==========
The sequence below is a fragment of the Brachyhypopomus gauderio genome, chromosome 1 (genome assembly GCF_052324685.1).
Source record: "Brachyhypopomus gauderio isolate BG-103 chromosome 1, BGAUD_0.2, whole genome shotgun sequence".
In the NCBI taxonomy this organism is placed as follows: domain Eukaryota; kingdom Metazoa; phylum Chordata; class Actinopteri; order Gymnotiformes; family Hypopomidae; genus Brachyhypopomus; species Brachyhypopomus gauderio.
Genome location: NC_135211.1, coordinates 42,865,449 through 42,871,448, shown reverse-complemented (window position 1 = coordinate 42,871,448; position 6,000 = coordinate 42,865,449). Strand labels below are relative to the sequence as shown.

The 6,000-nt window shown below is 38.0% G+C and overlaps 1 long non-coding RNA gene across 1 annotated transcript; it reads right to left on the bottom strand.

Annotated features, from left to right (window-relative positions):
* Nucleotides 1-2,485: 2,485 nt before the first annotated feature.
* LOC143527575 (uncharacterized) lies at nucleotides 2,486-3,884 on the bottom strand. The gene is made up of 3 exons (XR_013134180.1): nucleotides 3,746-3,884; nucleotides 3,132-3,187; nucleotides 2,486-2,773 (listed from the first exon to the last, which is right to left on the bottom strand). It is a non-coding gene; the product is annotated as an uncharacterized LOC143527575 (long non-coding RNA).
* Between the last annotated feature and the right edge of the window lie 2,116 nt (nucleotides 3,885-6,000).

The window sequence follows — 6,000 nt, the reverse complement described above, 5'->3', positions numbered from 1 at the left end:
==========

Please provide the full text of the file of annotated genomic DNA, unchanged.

The sequence below is a fragment of the Brachyhypopomus gauderio genome, chromosome 1 (genome assembly GCF_052324685.1).
Source record: "Brachyhypopomus gauderio isolate BG-103 chromosome 1, BGAUD_0.2, whole genome shotgun sequence".
In the NCBI taxonomy this organism is placed as follows: domain Eukaryota; kingdom Metazoa; phylum Chordata; class Actinopteri; order Gymnotiformes; family Hypopomidae; genus Brachyhypopomus; species Brachyhypopomus gauderio.
Genome location: NC_135211.1, coordinates 42,865,449 through 42,871,448, shown reverse-complemented (window position 1 = coordinate 42,871,448; position 6,000 = coordinate 42,865,449). Strand labels below are relative to the sequence as shown.

The 6,000-nt window shown below is 38.0% G+C and overlaps 1 long non-coding RNA gene across 1 annotated transcript; it reads right to left on the bottom strand.

Annotated features, from left to right (window-relative positions):
* Nucleotides 1-2,485: 2,485 nt before the first annotated feature.
* LOC143527575 (uncharacterized) lies at nucleotides 2,486-3,884 on the bottom strand. The gene is made up of 3 exons (XR_013134180.1): nucleotides 3,746-3,884; nucleotides 3,132-3,187; nucleotides 2,486-2,773 (listed from the first exon to the last, which is right to left on the bottom strand). It is a non-coding gene; the product is annotated as an uncharacterized LOC143527575 (long non-coding RNA).
* Between the last annotated feature and the right edge of the window lie 2,116 nt (nucleotides 3,885-6,000).

The window sequence follows — 6,000 nt, the reverse complement described above, 5'->3', positions numbered from 1 at the left end: